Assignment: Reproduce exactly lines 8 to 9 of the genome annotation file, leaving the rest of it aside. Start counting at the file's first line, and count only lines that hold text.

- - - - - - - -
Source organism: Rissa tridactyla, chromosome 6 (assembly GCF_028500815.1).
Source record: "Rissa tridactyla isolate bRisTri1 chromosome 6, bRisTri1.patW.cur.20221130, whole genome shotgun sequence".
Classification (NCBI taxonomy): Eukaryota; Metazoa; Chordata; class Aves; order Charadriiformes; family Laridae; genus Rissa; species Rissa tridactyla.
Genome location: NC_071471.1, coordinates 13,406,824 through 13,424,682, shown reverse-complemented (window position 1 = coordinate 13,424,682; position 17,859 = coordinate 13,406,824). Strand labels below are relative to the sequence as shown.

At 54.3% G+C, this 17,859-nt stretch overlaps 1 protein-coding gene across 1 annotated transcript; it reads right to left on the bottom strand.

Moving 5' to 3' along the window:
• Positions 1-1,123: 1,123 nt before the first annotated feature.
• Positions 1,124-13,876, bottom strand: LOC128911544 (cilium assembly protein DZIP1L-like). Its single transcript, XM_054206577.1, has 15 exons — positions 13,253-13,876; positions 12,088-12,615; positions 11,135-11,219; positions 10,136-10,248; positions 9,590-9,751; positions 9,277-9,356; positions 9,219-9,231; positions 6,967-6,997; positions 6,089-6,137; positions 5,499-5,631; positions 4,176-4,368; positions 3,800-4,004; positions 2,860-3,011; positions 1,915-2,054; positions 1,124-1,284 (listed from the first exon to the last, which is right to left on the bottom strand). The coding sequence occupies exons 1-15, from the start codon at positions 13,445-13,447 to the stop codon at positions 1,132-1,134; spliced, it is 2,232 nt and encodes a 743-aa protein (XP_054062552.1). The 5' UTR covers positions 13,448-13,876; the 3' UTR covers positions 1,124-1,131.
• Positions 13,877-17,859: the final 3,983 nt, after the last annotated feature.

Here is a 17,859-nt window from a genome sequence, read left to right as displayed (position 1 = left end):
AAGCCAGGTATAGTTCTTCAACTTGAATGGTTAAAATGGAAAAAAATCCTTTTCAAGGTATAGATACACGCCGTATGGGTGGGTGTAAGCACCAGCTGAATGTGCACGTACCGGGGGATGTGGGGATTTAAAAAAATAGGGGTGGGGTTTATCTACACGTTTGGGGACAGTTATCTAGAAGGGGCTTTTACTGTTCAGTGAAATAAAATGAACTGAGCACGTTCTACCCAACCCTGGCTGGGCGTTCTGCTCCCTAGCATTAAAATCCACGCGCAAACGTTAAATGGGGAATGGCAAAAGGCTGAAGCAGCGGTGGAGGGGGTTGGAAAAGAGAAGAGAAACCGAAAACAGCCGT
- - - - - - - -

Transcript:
• Positions 1,124-13,876, bottom strand: LOC128911544 (cilium assembly protein DZIP1L-like). Its single transcript, XM_054206577.1, has 15 exons — positions 13,253-13,876; positions 12,088-12,615; positions 11,135-11,219; positions 10,136-10,248; positions 9,590-9,751; positions 9,277-9,356; positions 9,219-9,231; positions 6,967-6,997; positions 6,089-6,137; positions 5,499-5,631; positions 4,176-4,368; positions 3,800-4,004; positions 2,860-3,011; positions 1,915-2,054; positions 1,124-1,284 (listed from the first exon to the last, which is right to left on the bottom strand). The coding sequence occupies exons 1-15, from the start codon at positions 13,445-13,447 to the stop codon at positions 1,132-1,134; spliced, it is 2,232 nt and encodes a 743-aa protein (XP_054062552.1). The 5' UTR covers positions 13,448-13,876; the 3' UTR covers positions 1,124-1,131.
• Positions 13,877-17,859: the final 3,983 nt, after the last annotated feature.